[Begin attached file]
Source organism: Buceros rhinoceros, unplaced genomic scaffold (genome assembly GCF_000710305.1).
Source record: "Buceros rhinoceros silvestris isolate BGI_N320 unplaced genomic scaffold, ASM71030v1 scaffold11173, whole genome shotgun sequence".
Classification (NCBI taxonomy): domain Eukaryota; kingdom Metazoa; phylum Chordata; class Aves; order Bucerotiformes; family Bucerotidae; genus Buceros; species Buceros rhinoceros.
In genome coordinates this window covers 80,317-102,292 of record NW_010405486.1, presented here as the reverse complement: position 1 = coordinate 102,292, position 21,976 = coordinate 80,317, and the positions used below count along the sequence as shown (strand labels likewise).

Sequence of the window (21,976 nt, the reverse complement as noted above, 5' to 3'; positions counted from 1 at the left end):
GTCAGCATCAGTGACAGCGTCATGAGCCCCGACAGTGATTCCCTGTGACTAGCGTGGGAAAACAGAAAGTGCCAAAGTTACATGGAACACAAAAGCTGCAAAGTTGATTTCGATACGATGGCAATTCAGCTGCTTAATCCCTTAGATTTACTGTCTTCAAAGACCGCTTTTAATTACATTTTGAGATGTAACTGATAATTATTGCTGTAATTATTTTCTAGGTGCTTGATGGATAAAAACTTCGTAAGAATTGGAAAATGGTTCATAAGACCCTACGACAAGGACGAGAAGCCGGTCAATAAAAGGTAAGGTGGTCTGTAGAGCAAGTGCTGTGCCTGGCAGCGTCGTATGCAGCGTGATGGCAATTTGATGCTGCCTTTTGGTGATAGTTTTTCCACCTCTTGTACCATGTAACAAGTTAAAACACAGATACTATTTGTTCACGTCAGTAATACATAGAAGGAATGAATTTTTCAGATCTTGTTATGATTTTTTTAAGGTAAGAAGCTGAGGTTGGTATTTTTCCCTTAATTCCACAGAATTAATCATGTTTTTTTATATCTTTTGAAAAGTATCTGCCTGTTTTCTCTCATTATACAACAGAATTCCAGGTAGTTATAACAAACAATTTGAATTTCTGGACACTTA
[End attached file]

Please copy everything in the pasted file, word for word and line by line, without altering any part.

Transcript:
Source organism: Buceros rhinoceros, unplaced genomic scaffold (genome assembly GCF_000710305.1).
Source record: "Buceros rhinoceros silvestris isolate BGI_N320 unplaced genomic scaffold, ASM71030v1 scaffold11173, whole genome shotgun sequence".
Classification (NCBI taxonomy): domain Eukaryota; kingdom Metazoa; phylum Chordata; class Aves; order Bucerotiformes; family Bucerotidae; genus Buceros; species Buceros rhinoceros.
In genome coordinates this window covers 80,317-102,292 of record NW_010405486.1, presented here as the reverse complement: position 1 = coordinate 102,292, position 21,976 = coordinate 80,317, and the positions used below count along the sequence as shown (strand labels likewise).

Sequence of the window (21,976 nt, the reverse complement as noted above, 5' to 3'; positions counted from 1 at the left end):
GTCAGCATCAGTGACAGCGTCATGAGCCCCGACAGTGATTCCCTGTGACTAGCGTGGGAAAACAGAAAGTGCCAAAGTTACATGGAACACAAAAGCTGCAAAGTTGATTTCGATACGATGGCAATTCAGCTGCTTAATCCCTTAGATTTACTGTCTTCAAAGACCGCTTTTAATTACATTTTGAGATGTAACTGATAATTATTGCTGTAATTATTTTCTAGGTGCTTGATGGATAAAAACTTCGTAAGAATTGGAAAATGGTTCATAAGACCCTACGACAAGGACGAGAAGCCGGTCAATAAAAGGTAAGGTGGTCTGTAGAGCAAGTGCTGTGCCTGGCAGCGTCGTATGCAGCGTGATGGCAATTTGATGCTGCCTTTTGGTGATAGTTTTTCCACCTCTTGTACCATGTAACAAGTTAAAACACAGATACTATTTGTTCACGTCAGTAATACATAGAAGGAATGAATTTTTCAGATCTTGTTATGATTTTTTTAAGGTAAGAAGCTGAGGTTGGTATTTTTCCCTTAATTCCACAGAATTAATCATGTTTTTTTATATCTTTTGAAAAGTATCTGCCTGTTTTCTCTCATTATACAACAGAATTCCAGGTAGTTATAACAAACAATTTGAATTTCTGGACACTTA